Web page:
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definitions - Imprimatur

imprimatur (n.)

1.formal and explicit approval"a Democrat usually gets the union's endorsement"

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synonyms - Imprimatur

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analogical dictionary




imprimatur (n.)



  An imprimi potest, a nihil obstat and an imprimatur (by Richard Cushing) on a book published by Random House in 1953. The book in question is the English translation by Louis J. Gallagher, S.J. of De Christiana expeditione apud Sinas by Matteo Ricci, S.J. and Nicolas Trigault, S.J.

An imprimatur (from Latin, "let it be printed") is, in the proper sense, a declaration authorizing publication of a book. The term is also applied loosely to any mark of approval or endorsement.


  Catholic Church

In the Catholic Church an imprimatur is an official declaration by a Church authority that a book or other printed work may be published.[1][2] Since, according to canon law, this permission must be preceded by a declaration (known as a nihil obstat) by a person charged with the duties of a censor that the work contains nothing damaging to faith or morals,[3] the bishop's authorization of publication is implicitly a public declaration that nothing offensive to Catholic teaching on faith and morals has been found in it. The imprimatur is not an endorsement by the bishop of the contents of a book, not even of the religious opinions expressed in it, being merely a declaration about what is not in the book.[4] In the published work, the imprimatur is sometimes accompanied by a declaration of the following tenor:

The nihil obstat and imprimatur are declarations that a book or pamphlet is free of doctrinal or moral error. No implication is contained therein that those who have granted the nihil obstat or imprimatur agree with the contents, opinions or statements expressed.[5]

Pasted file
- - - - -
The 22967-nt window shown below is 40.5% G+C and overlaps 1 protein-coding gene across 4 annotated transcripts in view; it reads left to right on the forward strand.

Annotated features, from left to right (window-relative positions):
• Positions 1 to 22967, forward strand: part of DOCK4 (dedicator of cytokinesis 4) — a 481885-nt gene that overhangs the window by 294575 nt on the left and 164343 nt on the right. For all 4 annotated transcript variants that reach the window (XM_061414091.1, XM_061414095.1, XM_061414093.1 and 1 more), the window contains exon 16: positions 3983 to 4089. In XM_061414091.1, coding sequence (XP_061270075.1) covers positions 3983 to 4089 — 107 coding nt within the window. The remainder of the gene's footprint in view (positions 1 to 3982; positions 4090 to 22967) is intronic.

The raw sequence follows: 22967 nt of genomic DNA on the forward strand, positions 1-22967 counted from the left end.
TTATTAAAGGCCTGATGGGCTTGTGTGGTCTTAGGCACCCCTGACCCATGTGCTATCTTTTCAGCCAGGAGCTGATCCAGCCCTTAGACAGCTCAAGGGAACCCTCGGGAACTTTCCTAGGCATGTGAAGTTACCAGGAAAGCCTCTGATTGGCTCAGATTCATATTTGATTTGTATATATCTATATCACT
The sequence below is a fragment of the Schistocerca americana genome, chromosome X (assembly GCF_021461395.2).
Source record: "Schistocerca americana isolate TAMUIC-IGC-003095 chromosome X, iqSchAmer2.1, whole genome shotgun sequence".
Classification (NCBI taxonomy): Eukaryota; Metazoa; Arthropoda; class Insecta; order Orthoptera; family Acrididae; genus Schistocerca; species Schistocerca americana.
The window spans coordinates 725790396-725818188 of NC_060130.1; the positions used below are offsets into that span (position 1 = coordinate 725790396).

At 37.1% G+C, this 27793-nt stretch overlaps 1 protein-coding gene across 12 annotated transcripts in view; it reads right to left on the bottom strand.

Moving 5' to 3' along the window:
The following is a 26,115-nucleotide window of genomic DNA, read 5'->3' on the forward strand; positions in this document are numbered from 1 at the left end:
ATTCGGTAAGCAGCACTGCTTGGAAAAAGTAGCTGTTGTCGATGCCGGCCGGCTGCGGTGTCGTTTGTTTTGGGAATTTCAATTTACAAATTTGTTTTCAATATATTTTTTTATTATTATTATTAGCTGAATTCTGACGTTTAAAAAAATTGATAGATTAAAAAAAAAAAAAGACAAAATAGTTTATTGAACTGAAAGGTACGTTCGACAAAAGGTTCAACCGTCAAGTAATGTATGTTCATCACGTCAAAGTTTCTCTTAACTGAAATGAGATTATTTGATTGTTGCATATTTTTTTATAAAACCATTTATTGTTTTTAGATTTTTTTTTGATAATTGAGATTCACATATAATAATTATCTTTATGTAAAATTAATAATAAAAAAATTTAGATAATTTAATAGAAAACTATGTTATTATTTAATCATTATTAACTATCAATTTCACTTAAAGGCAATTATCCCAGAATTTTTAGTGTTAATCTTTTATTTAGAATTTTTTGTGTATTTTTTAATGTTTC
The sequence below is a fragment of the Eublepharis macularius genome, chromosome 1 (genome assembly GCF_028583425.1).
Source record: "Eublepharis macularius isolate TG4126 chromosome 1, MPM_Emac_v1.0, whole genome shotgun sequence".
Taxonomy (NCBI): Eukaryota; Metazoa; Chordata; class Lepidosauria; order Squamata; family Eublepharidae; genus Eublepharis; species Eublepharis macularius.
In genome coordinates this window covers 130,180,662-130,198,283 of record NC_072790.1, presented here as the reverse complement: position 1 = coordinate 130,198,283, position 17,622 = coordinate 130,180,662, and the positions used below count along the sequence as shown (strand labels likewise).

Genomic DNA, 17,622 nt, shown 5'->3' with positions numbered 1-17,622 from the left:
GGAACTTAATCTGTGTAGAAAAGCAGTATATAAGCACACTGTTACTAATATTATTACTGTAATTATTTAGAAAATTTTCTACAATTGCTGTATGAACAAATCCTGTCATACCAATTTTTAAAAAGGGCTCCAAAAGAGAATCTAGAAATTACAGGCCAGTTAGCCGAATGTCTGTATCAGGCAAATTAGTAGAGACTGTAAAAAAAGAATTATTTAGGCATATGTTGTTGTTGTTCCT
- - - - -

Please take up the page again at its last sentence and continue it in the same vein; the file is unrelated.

The person empowered to issue the imprimatur is the local ordinary of the author or of the place of publication.[6] If he refuses to grant an imprimatur for a work that has received a favourable nihil obstat from the censor, he must inform the author of his reasons for doing so.[7] This enables the author, if he wishes, to make changes so as to overcome the ordinary's difficulty.[8]

If further examination shows that a work is not free of doctrinal or moral error, the imprimatur granted for its publication can be withdrawn. This happened three times in the 1980s, when the Holy See judged that complaints made to it about religion textbooks for schools were well founded and ordered the bishop to revoke his approval.[9]

The imprimatur granted for a publication is not valid for later editions of the same work or for translations into another language. For these, new imprimaturs are required.[10]

The permission of the local ordinary is required for the publication of prayer books, [11] catechisms and other catechetical texts,[12] and school textbooks on Scripture, theology, canon law, church history, or religious or moral subjects.[13] It is recommended, but without obligation, that books on the last-mentioned subjects not intended to be used as school textbooks and all books dealing especially with religious or moral subjects be submitted to the local ordinary for judgement.[14]

In 2011, Bishop Kevin C. Rhoades was the first bishop to grant an imprimatur to an iPhone application. [15]

  English law

  Newton's Principia, bearing the imprimatur of Samuel Pepys, then-President of the Royal Society